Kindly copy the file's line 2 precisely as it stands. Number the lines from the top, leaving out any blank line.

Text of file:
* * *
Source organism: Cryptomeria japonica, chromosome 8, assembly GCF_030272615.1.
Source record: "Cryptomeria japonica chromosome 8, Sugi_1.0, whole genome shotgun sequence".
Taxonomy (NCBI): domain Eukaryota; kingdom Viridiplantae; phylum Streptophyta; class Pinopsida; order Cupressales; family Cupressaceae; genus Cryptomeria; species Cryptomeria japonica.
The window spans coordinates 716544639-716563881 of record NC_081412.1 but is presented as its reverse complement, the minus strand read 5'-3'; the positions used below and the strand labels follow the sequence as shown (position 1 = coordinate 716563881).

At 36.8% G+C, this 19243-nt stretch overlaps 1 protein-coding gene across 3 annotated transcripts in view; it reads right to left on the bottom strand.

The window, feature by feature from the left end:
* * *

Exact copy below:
Source record: "Cryptomeria japonica chromosome 8, Sugi_1.0, whole genome shotgun sequence".